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"The July To Do List," from the Whistling Gardener

By July most of us have finished our annual plantings and it is time to maintain what we have and do a little editing and tweaking. It is perfectly fine to continue to plant and I highly recommend doing just that for extending color into the fall season and for establishing new shrubs and trees.
Steve Smith is owner of Sunnyside Nursery in Marysville. Photo courtesy of Sunnyside Nursery.

This weekly column is being reproduced with the permission of Steve Smith, The Whistling Gardener, and owner of Sunnyside Nursery in Marysville.

By July most of us have finished our annual plantings and it is time to maintain what we have and do a little editing and tweaking. It is perfectly fine to continue to plant and I highly recommend doing just that for extending color into the fall season and for establishing new shrubs and trees.

Here’s a list of chores for this month.

FEEDING: Plants need food to grow and organics are always the best for lawns, shrubs, trees and perennials because they not only feed the plants but also the soil. They are full of soil microorganisms and humic acids, both of which improve our soils.

But when it comes to annuals, especially if they are in containers, it is hard to beat the synthetics such as Osmocote or a soluble fertilizer like Sea Grow. For over-the-top results use them both simultaneously.

WEEDING: My system never changes. Hula Hoe the annual ones, nuke the perennial ones and when everything is clean cover the soil with an inch of compost and you are done. Don’t make it more complicated than it needs to be.

PRUNING: I do a lot of pruning in July on hedges and thinning on trees and shrubs and pinching back on fall blooming perennials and of course deadheading (that’s garden-speak for removing old blossoms).

You can remove water sprouts (suckers) on fruit and flowering trees in the summer and they won’t grow back nearly as fast as when you do it in the winter. Apply Sucker Punch and they might not come back for a year.

STAKING: Summer blooming perennials are in full stride now and all it takes is one windy and wet day to knock them flat on the ground. Grow-thru rings, Link-Stakes, bamboo poles and twine and Hoop stakes are just a few of the variations on the staking theme.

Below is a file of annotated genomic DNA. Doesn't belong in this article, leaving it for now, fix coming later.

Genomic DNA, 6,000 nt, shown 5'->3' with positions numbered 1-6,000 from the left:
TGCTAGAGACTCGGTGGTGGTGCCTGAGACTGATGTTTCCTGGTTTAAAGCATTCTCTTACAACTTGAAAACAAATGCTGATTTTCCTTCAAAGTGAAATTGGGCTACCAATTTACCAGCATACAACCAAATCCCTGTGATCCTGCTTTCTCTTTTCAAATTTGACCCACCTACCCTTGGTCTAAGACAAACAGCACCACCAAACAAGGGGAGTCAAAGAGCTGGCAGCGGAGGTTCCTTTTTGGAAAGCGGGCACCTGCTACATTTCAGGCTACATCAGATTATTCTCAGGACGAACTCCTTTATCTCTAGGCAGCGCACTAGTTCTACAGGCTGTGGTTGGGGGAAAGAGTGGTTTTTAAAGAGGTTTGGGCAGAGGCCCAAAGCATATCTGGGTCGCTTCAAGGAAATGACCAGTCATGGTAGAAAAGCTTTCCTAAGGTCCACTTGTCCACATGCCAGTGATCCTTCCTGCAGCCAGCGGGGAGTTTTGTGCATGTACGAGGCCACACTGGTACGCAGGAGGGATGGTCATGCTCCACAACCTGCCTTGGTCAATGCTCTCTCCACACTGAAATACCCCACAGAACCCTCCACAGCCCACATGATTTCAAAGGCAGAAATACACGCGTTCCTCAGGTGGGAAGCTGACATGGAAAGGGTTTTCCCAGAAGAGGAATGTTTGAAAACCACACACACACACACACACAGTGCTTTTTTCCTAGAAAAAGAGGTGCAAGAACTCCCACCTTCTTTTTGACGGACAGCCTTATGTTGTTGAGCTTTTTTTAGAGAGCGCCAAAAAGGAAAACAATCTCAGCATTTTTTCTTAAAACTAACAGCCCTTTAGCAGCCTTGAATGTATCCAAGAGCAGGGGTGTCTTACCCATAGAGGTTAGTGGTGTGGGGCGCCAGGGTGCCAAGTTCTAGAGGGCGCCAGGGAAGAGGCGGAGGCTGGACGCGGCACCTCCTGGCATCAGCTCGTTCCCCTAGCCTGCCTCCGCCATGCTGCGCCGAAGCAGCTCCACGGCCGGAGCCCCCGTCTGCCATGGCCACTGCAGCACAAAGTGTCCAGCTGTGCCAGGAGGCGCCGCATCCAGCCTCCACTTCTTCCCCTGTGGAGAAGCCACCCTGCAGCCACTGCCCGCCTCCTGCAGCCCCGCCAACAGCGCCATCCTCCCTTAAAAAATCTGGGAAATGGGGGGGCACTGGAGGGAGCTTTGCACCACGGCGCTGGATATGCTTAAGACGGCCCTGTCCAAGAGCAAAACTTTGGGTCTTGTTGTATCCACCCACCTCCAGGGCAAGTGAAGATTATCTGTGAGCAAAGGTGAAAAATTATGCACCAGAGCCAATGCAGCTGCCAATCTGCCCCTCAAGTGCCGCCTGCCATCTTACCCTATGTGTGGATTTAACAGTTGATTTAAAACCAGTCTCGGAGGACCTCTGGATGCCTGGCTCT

Whatever you like is what you need to use but don’t wait until the horse is out of the barn. Also, if you have fruit trees with lots of fruit then be sure and stake up the heavy limbs before they break. You should probably thin them as well.

PEST CONTROL: Aphids continue to be a challenge this year and I suspect there will be other insects as the season goes on. Treat insect problems on an as needed basis.

Diseases like mildew are a different story. For mildew on shrubs and trees the best strategy is to prune out diseased branches and fertilize.

For roses, perennials, annuals and veggies it is best to be proactive and apply a fungicide as a preventative.

WATERING: I’ve pretty much covered this topic in the last couple of weeks so go to my website at www.sunnysidenursery.net for a refresher.

I will say this however: investing in mulch will be more than offset by what you save on your water bill and the soil will be a lot healthier.

TWEAKING AND EDITING: Take a hard look at your garden. Fill in bare spots, remove overgrown plants and continue to make changes that will turn your yard into a garden

Remember that a garden is a creation that continues to evolve and change, sometimes for the better and other times for the worse. Don’t be afraid to rip stuff out and change things around. It’s no different than moving the furniture around in the living room. Nothing beats a fresh new look!

Steve Smith is owner of Sunnyside Nursery in Marysville and can be reached online at info@sunnysidenursery.net.

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